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  • C Porting tips ?

    I'm currently porting some C code to PB and got two questions about it. I just started programming C and PB so maybe the questions are very easy.

    1. What to do with function calls ? C calls it's functions most
    of the time with a pointer from a variable. PB passes
    variables byreference so I don't need to use pointers, but is
    it faster to use them ?
    2. Is there a way to directly give a PB variable a value at
    declaration ? dim lngVal as long = 3 ?

    Also debugging in PB goes very slowly if I want to watch variables. If I enter a variable in the watch window it takes about 5 sec before it can be seen in the list of watches. Is this normal on a P166 ?

    Thanks
    Erwin van de Wiel

  • #2
    BYVAL is usually always slightly faster than BYREF passing. PB uses BYREF as the default, as it is "traditional" (for lack of a better word).

    You cannot DIM and assign at the same time, sorry.

    Comments on the speed of the debugger have been raised before a few times. The 'answer' is that the IDE uses the Windows built-in debugging API's, and these operate at a less than optimal speed. Improving the speed is on the wish list for the IDE, but as I understand it, it a *major* because it involves replacing core API functions with native code in the debugger itself.

    Interestingly, the debugger runs quite a bit faster for me (esp in animate mode) since I began running Windows 2000 (I was using Win95a). It could just be me I guess, but it certainly feels much faster! Anyone else notice this?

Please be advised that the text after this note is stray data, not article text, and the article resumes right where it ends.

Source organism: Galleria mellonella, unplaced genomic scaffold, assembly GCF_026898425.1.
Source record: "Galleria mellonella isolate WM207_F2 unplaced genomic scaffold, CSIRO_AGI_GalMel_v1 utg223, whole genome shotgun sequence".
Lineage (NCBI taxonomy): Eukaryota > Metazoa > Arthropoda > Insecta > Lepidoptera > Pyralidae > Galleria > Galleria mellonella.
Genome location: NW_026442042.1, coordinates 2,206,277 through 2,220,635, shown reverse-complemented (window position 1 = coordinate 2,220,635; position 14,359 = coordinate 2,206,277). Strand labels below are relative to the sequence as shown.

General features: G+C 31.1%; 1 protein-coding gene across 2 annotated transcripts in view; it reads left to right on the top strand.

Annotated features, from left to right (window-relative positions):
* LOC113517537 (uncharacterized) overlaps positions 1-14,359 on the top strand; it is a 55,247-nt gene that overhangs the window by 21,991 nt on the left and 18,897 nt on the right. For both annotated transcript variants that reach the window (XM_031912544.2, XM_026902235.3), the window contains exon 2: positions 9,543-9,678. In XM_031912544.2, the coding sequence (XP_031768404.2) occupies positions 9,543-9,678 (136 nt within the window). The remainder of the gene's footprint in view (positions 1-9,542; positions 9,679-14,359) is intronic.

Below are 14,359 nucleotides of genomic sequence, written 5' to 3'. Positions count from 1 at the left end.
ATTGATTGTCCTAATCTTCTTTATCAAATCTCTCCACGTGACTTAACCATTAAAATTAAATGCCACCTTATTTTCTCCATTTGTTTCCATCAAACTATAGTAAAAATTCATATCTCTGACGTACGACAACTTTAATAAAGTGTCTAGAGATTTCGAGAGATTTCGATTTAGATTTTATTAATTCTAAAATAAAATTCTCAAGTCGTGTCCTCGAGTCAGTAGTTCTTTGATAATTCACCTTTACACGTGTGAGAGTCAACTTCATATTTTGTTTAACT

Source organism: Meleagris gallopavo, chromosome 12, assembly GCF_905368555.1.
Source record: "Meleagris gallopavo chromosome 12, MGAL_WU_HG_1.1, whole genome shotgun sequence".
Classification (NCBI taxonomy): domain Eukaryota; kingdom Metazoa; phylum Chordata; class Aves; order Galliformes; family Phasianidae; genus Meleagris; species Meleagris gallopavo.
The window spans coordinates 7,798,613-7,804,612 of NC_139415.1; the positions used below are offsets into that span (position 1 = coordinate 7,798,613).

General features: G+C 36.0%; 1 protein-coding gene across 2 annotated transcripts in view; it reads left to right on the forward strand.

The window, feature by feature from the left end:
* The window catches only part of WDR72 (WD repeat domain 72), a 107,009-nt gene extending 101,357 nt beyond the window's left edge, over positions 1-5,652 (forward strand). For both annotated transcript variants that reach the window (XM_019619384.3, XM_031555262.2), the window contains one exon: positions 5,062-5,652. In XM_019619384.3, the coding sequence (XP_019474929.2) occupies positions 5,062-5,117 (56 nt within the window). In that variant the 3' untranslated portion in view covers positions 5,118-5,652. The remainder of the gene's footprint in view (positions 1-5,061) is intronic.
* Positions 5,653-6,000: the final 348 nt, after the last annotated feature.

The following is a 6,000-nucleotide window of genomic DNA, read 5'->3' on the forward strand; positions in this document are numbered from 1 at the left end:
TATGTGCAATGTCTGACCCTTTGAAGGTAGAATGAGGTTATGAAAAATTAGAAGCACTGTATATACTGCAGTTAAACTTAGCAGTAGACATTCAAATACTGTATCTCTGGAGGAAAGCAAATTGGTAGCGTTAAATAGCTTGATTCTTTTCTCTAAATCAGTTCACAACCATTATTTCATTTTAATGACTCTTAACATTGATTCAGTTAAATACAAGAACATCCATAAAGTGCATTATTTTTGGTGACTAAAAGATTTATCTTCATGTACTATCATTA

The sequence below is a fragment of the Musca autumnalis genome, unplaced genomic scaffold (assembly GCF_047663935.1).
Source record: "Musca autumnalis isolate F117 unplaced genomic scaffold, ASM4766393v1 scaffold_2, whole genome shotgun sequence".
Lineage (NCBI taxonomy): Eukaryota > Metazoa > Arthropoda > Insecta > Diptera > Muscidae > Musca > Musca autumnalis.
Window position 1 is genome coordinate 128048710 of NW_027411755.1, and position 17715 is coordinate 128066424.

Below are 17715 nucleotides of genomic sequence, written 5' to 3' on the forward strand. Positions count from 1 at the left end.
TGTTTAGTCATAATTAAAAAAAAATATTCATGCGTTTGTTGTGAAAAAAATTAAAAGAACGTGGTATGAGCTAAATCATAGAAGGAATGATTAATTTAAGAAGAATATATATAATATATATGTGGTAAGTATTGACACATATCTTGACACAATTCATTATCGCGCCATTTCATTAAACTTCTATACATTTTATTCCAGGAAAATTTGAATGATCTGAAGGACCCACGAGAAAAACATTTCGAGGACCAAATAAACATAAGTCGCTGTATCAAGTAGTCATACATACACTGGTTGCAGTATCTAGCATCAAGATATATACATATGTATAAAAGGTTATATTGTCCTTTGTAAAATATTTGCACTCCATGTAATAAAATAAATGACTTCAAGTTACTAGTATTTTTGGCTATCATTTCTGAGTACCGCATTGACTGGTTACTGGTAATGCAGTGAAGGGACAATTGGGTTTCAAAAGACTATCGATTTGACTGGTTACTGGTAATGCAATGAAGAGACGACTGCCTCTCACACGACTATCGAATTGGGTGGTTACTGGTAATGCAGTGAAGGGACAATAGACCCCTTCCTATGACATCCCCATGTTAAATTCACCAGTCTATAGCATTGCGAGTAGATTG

------------------
    Lance
    PowerBASIC Support
    mailto:[email protected][email protected]</A>
    Lance
    mailto:[email protected]

    Comment


    • #3
      Erwin,

      Debugging in the IDE can be a frustrating experience. Some wise person on this BBS (I forget exactly who) once made a very valuable suggestion: try using MSGBOX to display the values of variables at critical points in your program. But be careful not to put one in a PAINT loop.

      Regards, Ian

      ------------------
      [email protected]
      :) IRC :)

      Comment


      • #4
        Another common suggestion for debugging in loops is to just dump the data to a text file.

        Code:
        open "c:\out.txt" for output as #1
            for i = 1 to 1000
                mydata(i) = myotherdata(i) * .123
                print# 1, mydata(i)
            next i
        close #1
        This of course is much easier to look at that 1000 message boxes or than making 1000 steps in a debugger! I actually find that mixing text files and message boxes to be a much better approach than using traditional debugging. It just takes some thought sometimes on how to test for things.

        Colin Schmidt

        ------------------
        Colin Schmidt & James Duffy, Praxis Enterprises, Canada

        Comment


        • #5
          One of the ways to debug programs is to set a constant "%DEBUG" in a program and then use the code:

          Code:
          
          $IF %DEBUG
           BugMsg "This is a test value"
          $ENDIF
          
          The BugMsg function can be either display a message box with that value, or write it to a disk file.


          ------------------
          Kev G Peel
          KGP Software
          Bridgwater, UK.
          mailto:[email protected][email protected]</A>

          [This message has been edited by K Peel (edited April 04, 2000).]

          Comment


          • #6
            While we are this subject, don't overlook #DEBUG PRINT - it is only used when debugging - the "normal" code compilation process ignores #DEBUG PRINT statements as is they were not in your code. Very useful.

            ------------------
            Lance
            PowerBASIC Support
            mailto:[email protected][email protected]</A>
            Lance
            mailto:[email protected]

            Comment

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